No quizzes or examinations will be given. However, students must submit a written course integration assignment on or before Tuesday, March 7. This exposition of an assigned passage will be 8 to 12 pages in length, typed, double spaced, and include a bibliography of sources used. The purpose of this assignment is to enable the student to apply the course principles to a passage and make an appropriate application. This paper will account for twenty percent (20 %) of the final grade and will be discussed during the live sessions 2/15 – 2/18.

V. COURSE POLICIES

A. Weight Given to Course Requirements for Grading

1. Reading assignments count for twenty percent (20%) of the final grade.

2. Written assignments count for sixty percent (60%) of the final grade.

3. The course integration assignment accounts for twenty percent (20%) of the final grade.

B. Class Participation

Students will be expected to participate in group projects and class discussion. They will also have opportunity to share the results of their personal research with the rest of the class on a regular basis.

C. Late Assignments

Each assignment is discussed on the date it is due. Thus, it is impossible to accept late assignments, since these will already have been reviewed. The work of other students, as well as that of the professor, will have been given making it unfair to the remainder of the class if late assignments are accepted. In the event of medical or similar emergency students are responsible to contact the instructor. Alternate arrangements will be at the discretion of the professor.

D. Absences

Students are expected to attend the online session (WebEx), watch the video sessions, and attend/participate in the live lectures/labs assigned in the course schedule. For part of the “live” sessions (Friday evening and Saturday) students will participate in “Lab” through Passion Global Institute. The Lab will be taught by Ben Stuart and Mark Yarbrough. More information is available at https://www.passionglobalinstitute.com/labs/ . The Lab is an important part of the class and is thus mandatory. Extreme medical and family emergencies are rare, however, they do occur. In such a case the instructor must be notified of the reason and any variation in policy will be at his discretion.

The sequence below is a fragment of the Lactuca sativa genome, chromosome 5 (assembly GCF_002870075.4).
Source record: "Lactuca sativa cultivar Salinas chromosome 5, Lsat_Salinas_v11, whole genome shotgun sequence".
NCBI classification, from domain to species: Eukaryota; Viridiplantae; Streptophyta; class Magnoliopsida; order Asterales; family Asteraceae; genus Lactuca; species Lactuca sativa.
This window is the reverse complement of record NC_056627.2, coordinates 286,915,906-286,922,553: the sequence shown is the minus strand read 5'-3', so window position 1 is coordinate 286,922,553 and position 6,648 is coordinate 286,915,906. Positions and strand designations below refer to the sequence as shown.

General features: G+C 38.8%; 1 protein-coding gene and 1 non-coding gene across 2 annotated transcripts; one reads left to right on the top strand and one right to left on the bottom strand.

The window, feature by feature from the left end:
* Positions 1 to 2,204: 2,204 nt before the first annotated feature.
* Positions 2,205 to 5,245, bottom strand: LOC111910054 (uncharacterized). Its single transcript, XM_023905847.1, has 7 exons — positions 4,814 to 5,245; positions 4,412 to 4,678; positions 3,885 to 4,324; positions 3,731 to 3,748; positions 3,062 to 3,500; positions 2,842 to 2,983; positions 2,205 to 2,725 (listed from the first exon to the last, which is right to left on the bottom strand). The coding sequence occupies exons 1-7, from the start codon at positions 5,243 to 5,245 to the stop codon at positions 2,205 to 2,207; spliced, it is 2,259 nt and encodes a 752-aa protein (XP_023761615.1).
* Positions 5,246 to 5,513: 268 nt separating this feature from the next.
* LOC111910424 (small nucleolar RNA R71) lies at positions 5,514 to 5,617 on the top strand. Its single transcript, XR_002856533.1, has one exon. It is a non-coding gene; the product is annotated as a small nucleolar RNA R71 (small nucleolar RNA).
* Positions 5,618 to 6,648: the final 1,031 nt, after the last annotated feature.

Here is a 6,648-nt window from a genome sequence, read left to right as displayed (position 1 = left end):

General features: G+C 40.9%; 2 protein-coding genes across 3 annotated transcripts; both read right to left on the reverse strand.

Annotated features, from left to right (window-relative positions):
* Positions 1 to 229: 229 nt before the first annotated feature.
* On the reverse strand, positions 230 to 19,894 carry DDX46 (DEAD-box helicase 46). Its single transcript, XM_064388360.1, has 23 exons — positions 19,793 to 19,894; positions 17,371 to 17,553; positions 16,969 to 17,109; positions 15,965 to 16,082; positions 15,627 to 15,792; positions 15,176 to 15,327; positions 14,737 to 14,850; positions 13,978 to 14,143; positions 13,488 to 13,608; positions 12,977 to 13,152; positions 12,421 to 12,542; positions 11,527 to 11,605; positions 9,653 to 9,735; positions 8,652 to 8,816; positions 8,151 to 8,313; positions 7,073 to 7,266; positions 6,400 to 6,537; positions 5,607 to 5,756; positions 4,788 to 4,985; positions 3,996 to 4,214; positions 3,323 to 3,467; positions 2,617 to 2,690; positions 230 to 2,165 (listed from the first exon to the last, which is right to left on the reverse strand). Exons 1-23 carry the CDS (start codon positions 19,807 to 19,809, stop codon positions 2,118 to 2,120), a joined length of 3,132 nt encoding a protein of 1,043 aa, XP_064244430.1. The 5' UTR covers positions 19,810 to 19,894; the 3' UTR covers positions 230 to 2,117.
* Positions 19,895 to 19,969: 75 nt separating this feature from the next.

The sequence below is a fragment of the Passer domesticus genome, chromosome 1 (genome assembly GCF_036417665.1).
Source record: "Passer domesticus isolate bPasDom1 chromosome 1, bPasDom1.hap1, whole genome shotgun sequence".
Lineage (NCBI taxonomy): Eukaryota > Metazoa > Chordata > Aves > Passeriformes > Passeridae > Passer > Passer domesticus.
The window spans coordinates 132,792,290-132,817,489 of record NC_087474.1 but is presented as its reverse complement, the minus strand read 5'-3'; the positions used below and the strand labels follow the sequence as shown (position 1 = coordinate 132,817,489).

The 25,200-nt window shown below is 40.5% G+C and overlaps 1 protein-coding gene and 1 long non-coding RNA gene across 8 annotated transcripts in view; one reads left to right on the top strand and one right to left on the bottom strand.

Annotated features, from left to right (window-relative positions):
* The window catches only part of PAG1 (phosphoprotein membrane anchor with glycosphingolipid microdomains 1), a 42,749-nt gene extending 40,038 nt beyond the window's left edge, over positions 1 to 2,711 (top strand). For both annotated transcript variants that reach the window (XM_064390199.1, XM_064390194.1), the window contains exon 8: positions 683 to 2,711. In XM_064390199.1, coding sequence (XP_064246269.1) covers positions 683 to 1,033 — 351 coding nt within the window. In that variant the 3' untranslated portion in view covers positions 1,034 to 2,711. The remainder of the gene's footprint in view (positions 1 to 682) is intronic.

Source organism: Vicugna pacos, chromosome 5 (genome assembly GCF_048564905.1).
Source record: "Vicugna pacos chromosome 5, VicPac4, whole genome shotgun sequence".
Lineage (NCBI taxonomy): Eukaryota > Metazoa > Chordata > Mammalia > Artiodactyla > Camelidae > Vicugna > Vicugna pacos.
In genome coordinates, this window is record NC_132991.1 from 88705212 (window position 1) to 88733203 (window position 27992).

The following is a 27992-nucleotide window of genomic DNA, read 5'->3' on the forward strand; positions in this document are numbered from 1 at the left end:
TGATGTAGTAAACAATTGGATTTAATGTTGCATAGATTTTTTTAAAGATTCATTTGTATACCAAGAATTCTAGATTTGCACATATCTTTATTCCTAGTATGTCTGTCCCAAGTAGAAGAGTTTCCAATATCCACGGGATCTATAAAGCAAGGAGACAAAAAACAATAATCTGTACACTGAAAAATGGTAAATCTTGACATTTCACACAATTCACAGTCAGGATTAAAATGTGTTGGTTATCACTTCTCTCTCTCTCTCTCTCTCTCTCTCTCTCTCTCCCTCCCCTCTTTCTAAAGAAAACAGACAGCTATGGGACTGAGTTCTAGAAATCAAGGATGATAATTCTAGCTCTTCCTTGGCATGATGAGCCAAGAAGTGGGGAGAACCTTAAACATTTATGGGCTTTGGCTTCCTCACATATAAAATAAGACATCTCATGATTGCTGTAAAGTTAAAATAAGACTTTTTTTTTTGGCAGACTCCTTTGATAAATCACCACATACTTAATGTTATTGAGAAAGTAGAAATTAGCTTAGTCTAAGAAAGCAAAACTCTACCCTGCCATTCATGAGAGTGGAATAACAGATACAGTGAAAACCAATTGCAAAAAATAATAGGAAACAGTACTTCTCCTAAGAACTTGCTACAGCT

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E. Letter/Numerical Grade Scale

A+ 99-100

B+

91-93

C+

83-85

D+

75-77

F

0-69

A 96-98

B

88-90

C

80-82

D

72-74

 

A-

94-95

B-

86-87

C-

78-79

D-

70-71

 

F. Plagiarism

Students must write papers in their own voice. Sources should be interacted with by means of quotation and citation, not copied as if they were one’s own thoughts. The attempt to make one’s paper look better than it is by not citing the sources for facts, or by consistently borrowing another’s work, or line of thought without citing is considered deceitful and cannot be tolerated in an academic setting. Students should learn appropriate research, writing and notation procedures. Avoid the temptation to cut and paste from the Internet or other resources directly into your paper except for specific, cited points which bolster your paper’s analysis. Plagiarism violations will result in automatic failure of the project and possibly of the course, and disciplinary procedures in accordance with the student handbook and student dean’s office.

VI. COURSE SUPPLEMENTAL INFORMATION

A.

Access to the Instructor: Students may contact the professor by phone, or email at the following locations.

Dr. Mark Yarbrough Dallas Theological Seminary 3909 Swiss Ave., Dallas, TX, 75204 Office phone: 214-887-5011 E-mail myarbrough@dts.edu

Best contact and to schedule an appointment:

Pam Cole (my administrative assistant) Office phone: 214-887-5010 (pcole@dts.edu)

For course information:

Contact PGI Course Manager Marty McKee (mmckee@dts.edu)

B.